EDTECH 513: Coherence Analysis

The Coherence Principle, at its most basic level, is the principle that lessons should consist of simple and relevant learning material without the addition of any material that doesn’t support the instructional goal.  This seems to be obvious from the outside looking in, but in practice… many instructors and designers fall prey to the allure of additional images and video which can distract or overwhelm the learner resulting in lower rates of retention.   Effective use of the Coherence Principal means being concise and direct without extraneous audio, graphics, or text.

I have been through many continuing education courses in my professional career many of which fail to adhere to the Coherence Principle.  Recently I was attending an online course which consisted of previously recorded material and there were violations of all three major principals.  Slides were busy with too much in the way of both text an imagery to the point of distraction.  This seems to frequently be the case as continuing education courses along with many professional development courses contain good material on relevant subjects, but never seem to have been constructed with much thought to design or how exactly the learner will be engaged in the materials.  I would say that some excellent examples of adherence to the Coherence Principal were brought about in EDTECH 506: Graphic Design for Learning in which it was emphasized repeatedly that less is more and that simple and clear materials were ideal.

Coherence does seem to tie together nicely with other principles that we have covered.  All of which put a strong emphasis on organization, placement of materials, sequence, repetition, and simplicity.  While these principals have their differences, I would argue that the general and overarching themes are very much in the same vein in their emphasis of maintaining a sharp focus on the material and avoiding filler and distraction to enhance the students ability to process and engage in the material they are being presented.

The relationship between the Coherence Principle and fundamental psychological theories are rooted in the basic statement that extraneous materials are more likely to distract students and detract from the learning process.  This makes sense to me, personally, as both a learner and from an instructional design perspective.  Adding flashy images, sounds, or text to information that will not hold students interest is definitely not going to cause students to suddenly spend more time with or increase the likelihood that they will grasp the material.  If anything its probably more likely to distract the students from the small amount of time that they would have engaged with the material to begin with.  To enhance learning and engagement on the lesson material content should be clean, concise, and as easy to process as possible.  As was pointed out by Lehman, Schraw, McCruddden, and Hartley’s study in 2007, adding seductive details harms learning by distracting learners from the important information (Clark and Mayer, 2008)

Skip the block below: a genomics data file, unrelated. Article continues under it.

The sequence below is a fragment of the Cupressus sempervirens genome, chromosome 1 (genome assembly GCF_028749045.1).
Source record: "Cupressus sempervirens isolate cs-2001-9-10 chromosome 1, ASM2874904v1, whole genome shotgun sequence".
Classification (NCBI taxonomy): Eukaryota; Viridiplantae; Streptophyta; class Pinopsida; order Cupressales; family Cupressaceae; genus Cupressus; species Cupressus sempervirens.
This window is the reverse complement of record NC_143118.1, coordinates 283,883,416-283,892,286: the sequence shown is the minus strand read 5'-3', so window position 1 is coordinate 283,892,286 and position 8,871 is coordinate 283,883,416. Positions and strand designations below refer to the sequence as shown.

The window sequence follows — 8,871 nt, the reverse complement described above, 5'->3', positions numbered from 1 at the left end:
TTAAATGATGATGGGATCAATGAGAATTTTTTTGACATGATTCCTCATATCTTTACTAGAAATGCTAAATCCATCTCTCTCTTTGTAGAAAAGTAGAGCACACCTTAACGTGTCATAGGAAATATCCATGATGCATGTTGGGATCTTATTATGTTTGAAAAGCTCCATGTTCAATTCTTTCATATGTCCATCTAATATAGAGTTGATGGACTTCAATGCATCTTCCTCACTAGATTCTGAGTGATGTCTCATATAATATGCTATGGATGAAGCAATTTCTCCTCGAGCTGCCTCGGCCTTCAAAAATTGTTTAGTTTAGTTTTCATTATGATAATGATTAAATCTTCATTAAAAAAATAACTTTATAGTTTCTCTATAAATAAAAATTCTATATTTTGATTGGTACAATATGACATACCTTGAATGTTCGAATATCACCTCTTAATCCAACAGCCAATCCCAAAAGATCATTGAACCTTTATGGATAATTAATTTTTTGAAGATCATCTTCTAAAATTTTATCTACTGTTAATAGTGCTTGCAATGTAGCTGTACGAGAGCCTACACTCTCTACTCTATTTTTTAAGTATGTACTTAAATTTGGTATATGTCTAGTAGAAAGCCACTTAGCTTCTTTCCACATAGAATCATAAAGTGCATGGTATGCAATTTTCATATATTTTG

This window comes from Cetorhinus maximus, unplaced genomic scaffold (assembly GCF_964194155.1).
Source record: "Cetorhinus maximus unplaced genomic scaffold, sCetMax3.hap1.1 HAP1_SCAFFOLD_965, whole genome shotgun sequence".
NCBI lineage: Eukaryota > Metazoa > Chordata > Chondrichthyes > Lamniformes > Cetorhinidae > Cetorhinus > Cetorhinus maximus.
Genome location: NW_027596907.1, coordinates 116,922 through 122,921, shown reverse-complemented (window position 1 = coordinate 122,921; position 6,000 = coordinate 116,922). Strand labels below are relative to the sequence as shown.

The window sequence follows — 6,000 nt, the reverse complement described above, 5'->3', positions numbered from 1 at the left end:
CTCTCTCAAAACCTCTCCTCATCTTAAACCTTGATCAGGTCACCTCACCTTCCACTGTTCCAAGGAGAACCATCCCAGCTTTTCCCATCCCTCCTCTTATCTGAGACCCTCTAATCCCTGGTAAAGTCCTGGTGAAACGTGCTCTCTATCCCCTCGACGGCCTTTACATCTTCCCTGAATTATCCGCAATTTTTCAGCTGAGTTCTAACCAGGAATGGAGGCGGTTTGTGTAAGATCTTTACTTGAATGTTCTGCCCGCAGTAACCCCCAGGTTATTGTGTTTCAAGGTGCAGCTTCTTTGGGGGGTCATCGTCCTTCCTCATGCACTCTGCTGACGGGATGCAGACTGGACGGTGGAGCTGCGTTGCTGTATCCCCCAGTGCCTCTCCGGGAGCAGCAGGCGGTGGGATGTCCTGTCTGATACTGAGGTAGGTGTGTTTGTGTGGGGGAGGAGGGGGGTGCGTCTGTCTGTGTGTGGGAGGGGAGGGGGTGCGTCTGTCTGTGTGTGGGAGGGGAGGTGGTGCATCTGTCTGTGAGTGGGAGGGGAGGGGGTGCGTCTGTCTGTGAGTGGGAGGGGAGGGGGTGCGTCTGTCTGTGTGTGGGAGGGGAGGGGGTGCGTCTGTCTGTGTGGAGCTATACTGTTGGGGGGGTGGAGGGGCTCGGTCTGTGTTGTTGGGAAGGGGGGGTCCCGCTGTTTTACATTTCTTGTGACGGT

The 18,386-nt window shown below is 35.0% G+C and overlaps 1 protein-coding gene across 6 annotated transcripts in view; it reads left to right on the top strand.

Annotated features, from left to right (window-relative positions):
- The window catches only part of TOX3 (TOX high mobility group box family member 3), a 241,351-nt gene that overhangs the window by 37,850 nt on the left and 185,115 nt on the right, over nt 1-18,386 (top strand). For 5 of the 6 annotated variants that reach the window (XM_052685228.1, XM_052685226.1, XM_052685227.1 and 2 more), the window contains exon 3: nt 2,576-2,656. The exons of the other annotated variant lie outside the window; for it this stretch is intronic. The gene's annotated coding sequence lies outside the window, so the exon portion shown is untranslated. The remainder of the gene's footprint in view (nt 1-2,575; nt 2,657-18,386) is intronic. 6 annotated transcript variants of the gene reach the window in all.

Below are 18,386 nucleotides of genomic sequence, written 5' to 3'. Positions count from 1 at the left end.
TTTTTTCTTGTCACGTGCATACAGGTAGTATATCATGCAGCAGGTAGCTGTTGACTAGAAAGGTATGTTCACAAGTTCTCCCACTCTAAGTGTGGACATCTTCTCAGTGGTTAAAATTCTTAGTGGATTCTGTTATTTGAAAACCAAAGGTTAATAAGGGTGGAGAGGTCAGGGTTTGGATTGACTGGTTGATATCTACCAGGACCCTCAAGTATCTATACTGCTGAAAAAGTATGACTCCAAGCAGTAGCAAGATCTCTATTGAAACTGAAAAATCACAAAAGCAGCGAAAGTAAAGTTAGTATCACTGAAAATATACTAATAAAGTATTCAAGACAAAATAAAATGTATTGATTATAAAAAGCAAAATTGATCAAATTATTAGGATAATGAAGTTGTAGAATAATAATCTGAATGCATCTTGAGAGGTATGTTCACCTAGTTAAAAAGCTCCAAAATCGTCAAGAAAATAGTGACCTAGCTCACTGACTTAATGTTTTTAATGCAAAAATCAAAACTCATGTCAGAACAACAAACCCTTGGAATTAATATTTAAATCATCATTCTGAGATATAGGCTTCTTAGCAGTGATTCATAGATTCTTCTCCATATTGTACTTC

Personally, I believe that there is substantial value in the Coherence Principle and would liken it to the early days of web design/development which coincided with the development of WYSIWYG platforms like FrontPage(r).  Rather than focusing on good design and the clear/concise presentation of information, people in droves put together websites that were illegible, unreadable, and down right painful to use because they were so filled with “eye candy” that had been inserted because the user was trying to show off all the amazing things they could do.  Many instructors fall into the same trap by taking the focus off the lesson itself and adding content to the presentation that doesn’t belong because it doesn’t serve to increase or enhance the material for the student.  There are enough distractions that we have to counteract when it comes to learner focus, adding distraction directly into the presentation is exactly the wrong thing to do when trying to create meaningful learning materials.  I think that time spent adding fluff is much better spent re-thinking content and making revisions to enhance the material to make it more engaging and digestible for those who are going to encounter it for the first time.  That is what the Coherence Principle is all about.

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